Powering the Arduino Mega 2560 PRO (Embed)

Apologies if I have posted this to the wrong topic.

I recently got myself the Arduino Mega 2560 PRO (Embed) and I am wondering if I can power this by applying regulated 5V to the 5V pin.

I looked through the documents provided and it does not mention anything related to this. There's also a schematic available in the link, but as an electronics beginner I don't understand it.

I am wondering if I can power this by applying regulated 5V to the 5V pin.

That is a good way to power the board.

Avoid powering through the Vin or power jack, if possible, because the onboard 5V regulator* is not well heat sinked and can easily overheat and shut down if too much current is drawn by the peripherals on the 5V rail.

*the link says that the regulator is good for 1 Amp, but I would take that with a large grain of salt. It may well be good for 1 Amp with proper heat sinking, but that is certainly not the case in this application.

magicpanda:
I recently got myself the Arduino Mega 2560 PRO (Embed) and I am wondering if I can power this by applying regulated 5V to the 5V pin.

Not only can you power it by applying regulated 5 V to the "5V" pin, that is the only way you should power it if you intend to connect anything else to the board. And I very much suspect that you do want to connect other things to it as it is only really decorative otherwise. :grinning:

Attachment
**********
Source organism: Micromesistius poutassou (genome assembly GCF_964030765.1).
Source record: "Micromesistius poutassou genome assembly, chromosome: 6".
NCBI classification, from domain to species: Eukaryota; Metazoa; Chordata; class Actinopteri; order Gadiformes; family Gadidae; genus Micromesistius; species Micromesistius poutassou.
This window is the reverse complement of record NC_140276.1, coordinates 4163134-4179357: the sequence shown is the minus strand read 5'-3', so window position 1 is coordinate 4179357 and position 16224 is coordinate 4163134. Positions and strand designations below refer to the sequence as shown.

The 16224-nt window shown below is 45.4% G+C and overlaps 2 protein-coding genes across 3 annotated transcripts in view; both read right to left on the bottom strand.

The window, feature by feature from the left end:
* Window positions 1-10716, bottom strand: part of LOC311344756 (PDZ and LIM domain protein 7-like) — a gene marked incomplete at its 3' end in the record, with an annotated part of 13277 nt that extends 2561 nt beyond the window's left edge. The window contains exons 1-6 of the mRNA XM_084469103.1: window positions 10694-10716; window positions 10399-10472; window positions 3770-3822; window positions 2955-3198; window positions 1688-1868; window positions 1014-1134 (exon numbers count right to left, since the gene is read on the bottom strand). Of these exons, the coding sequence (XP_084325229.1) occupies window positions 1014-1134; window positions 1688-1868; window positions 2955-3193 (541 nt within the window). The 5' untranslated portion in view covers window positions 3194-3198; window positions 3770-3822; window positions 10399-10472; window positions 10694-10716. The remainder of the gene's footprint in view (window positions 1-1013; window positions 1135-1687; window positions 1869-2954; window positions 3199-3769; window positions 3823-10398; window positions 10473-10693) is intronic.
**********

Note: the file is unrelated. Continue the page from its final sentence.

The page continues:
As groundFungus points out and I also frequently do out of great frustration, the "onboard 5V regulator*" is present only in order to resemble the original Mega 2560 design and is essentially useless.

The oversight is not comprehending what the "Vin" or "RAW" terminal is. The regulator on the predecessors, the Arduino Duemilanove and previous, then the UNO/ Nano/ Pro Mini/ Mega2560/ Leonardo/ Pro Micro has very little heatsink, so will not pass very much current (depending on the input voltage and thus, how much voltage it has to drop) before it overheats and (hopefully reversibly) shuts down.

It is essentially a novelty provided in the very beginning of the Arduino project when "9V" power packs were common and this was a practical way to power a lone Arduino board for initial demonstration purposes. And even then it was limited because an unloaded 9 V transformer-rectifier-capacitor supply would generally provide over 12 V which the regulator could barely handle.

Nowadays, 5 V regulated switchmode packs are arguably the most readily available in the form of "Phone chargers" and switchmode "buck" regulators are cheap on eBay so these can be fed into the USB connector or 5 V pin to provide adequate power for most applications. Unfortunately, many tutorials or "instructables" are seriously outdated or misleading and have not been updated to reflect the contemporary situation.

Thanks for the detailed response!